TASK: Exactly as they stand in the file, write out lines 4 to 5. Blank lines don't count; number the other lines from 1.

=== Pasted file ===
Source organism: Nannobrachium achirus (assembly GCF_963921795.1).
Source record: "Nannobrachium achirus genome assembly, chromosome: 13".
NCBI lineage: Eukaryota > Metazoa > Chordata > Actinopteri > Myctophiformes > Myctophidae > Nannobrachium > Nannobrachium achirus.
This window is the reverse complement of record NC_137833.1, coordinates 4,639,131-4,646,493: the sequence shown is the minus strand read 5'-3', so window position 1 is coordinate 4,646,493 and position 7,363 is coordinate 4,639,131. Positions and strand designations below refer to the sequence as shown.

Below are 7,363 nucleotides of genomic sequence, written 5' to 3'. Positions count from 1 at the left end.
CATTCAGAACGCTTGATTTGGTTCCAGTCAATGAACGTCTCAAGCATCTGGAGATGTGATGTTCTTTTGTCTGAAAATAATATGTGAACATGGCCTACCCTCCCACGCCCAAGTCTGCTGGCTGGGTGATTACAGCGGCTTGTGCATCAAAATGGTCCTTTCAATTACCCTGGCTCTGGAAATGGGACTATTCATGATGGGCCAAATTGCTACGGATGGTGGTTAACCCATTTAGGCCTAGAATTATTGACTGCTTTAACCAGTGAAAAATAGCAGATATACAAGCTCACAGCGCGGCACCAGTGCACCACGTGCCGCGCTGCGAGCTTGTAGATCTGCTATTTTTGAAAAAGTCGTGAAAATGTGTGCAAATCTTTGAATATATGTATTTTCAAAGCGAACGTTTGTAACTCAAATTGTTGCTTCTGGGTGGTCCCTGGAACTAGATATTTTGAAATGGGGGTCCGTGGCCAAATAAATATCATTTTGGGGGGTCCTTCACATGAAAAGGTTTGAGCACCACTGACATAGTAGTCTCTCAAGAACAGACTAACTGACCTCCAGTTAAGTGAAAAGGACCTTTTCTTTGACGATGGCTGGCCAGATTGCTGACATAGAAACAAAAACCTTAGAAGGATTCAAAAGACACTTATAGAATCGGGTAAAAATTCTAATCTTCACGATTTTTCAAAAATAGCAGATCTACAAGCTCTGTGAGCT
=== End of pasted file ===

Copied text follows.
This window is the reverse complement of record NC_137833.1, coordinates 4,639,131-4,646,493: the sequence shown is the minus strand read 5'-3', so window position 1 is coordinate 4,646,493 and position 7,363 is coordinate 4,639,131. Positions and strand designations below refer to the sequence as shown.

Below are 7,363 nucleotides of genomic sequence, written 5' to 3'. Positions count from 1 at the left end.